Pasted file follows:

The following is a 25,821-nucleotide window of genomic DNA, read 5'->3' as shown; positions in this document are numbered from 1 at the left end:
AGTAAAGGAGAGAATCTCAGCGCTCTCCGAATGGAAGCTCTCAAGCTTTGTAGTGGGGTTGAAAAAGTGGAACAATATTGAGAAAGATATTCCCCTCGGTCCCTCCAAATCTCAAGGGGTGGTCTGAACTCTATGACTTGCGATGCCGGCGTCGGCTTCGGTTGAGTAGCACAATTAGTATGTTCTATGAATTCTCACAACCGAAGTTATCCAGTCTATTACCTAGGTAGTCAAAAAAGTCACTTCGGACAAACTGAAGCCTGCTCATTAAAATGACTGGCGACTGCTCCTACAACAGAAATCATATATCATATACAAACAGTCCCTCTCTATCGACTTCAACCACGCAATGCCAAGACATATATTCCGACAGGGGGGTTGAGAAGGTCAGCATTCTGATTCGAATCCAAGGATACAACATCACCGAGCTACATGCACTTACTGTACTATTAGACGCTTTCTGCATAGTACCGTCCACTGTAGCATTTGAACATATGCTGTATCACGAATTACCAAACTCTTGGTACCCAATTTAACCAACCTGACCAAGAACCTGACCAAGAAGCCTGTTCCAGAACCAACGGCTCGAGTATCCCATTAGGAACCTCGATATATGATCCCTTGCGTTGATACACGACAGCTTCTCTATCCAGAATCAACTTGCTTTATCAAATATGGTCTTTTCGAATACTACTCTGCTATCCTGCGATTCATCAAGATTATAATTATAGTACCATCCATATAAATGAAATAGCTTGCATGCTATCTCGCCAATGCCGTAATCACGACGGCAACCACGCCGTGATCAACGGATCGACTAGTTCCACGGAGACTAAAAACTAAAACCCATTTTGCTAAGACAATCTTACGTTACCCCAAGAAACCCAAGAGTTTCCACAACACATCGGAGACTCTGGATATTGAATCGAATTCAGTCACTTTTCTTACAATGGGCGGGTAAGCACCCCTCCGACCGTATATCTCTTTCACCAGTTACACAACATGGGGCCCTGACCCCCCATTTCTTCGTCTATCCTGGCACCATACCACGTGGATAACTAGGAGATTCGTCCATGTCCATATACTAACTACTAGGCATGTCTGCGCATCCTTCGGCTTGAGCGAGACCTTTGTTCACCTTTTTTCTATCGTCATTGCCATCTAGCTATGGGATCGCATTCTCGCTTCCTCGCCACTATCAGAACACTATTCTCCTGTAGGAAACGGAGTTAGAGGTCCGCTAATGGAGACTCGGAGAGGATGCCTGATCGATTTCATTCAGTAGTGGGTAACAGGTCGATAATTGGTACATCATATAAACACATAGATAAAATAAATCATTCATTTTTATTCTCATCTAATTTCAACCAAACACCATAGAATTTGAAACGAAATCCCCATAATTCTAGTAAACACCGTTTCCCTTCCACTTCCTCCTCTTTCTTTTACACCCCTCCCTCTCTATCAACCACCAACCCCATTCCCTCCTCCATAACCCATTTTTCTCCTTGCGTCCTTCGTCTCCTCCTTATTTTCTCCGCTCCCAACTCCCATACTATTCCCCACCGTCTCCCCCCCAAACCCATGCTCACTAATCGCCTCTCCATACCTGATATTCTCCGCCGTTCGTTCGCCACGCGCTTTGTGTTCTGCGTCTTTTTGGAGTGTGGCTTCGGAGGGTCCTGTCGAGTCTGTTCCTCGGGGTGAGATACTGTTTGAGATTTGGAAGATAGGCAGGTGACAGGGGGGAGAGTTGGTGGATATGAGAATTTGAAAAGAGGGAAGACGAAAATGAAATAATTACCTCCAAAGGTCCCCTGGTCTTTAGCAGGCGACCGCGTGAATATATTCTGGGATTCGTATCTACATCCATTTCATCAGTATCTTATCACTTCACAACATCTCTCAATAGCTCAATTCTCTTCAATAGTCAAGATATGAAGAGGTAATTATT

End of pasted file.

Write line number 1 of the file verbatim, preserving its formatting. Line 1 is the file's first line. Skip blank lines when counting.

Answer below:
The following is a 25,821-nucleotide window of genomic DNA, read 5'->3' as shown; positions in this document are numbered from 1 at the left end: